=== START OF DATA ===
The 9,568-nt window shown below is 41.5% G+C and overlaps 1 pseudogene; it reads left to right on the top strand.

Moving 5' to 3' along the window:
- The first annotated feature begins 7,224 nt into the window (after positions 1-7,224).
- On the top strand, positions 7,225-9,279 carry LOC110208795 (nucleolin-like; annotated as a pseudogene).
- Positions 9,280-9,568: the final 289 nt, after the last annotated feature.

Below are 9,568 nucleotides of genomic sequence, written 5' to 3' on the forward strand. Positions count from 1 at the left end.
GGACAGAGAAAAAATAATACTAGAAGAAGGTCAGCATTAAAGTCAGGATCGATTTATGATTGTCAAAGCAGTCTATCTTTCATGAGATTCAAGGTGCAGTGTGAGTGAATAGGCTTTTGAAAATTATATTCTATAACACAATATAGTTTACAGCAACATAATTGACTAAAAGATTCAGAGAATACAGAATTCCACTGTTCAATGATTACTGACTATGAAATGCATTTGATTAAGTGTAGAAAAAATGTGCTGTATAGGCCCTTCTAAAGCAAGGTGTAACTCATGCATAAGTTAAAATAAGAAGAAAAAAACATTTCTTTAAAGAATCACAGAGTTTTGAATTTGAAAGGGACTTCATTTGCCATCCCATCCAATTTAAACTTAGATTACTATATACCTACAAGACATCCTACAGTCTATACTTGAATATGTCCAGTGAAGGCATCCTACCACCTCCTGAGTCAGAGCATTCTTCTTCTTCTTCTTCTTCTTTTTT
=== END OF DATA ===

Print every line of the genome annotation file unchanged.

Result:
The 9,568-nt window shown below is 41.5% G+C and overlaps 1 pseudogene; it reads left to right on the top strand.

Moving 5' to 3' along the window:
- The first annotated feature begins 7,224 nt into the window (after positions 1-7,224).
- On the top strand, positions 7,225-9,279 carry LOC110208795 (nucleolin-like; annotated as a pseudogene).
- Positions 9,280-9,568: the final 289 nt, after the last annotated feature.

Below are 9,568 nucleotides of genomic sequence, written 5' to 3' on the forward strand. Positions count from 1 at the left end.
GGACAGAGAAAAAATAATACTAGAAGAAGGTCAGCATTAAAGTCAGGATCGATTTATGATTGTCAAAGCAGTCTATCTTTCATGAGATTCAAGGTGCAGTGTGAGTGAATAGGCTTTTGAAAATTATATTCTATAACACAATATAGTTTACAGCAACATAATTGACTAAAAGATTCAGAGAATACAGAATTCCACTGTTCAATGATTACTGACTATGAAATGCATTTGATTAAGTGTAGAAAAAATGTGCTGTATAGGCCCTTCTAAAGCAAGGTGTAACTCATGCATAAGTTAAAATAAGAAGAAAAAAACATTTCTTTAAAGAATCACAGAGTTTTGAATTTGAAAGGGACTTCATTTGCCATCCCATCCAATTTAAACTTAGATTACTATATACCTACAAGACATCCTACAGTCTATACTTGAATATGTCCAGTGAAGGCATCCTACCACCTCCTGAGTCAGAGCATTCTTCTTCTTCTTCTTCTTCTTTTTT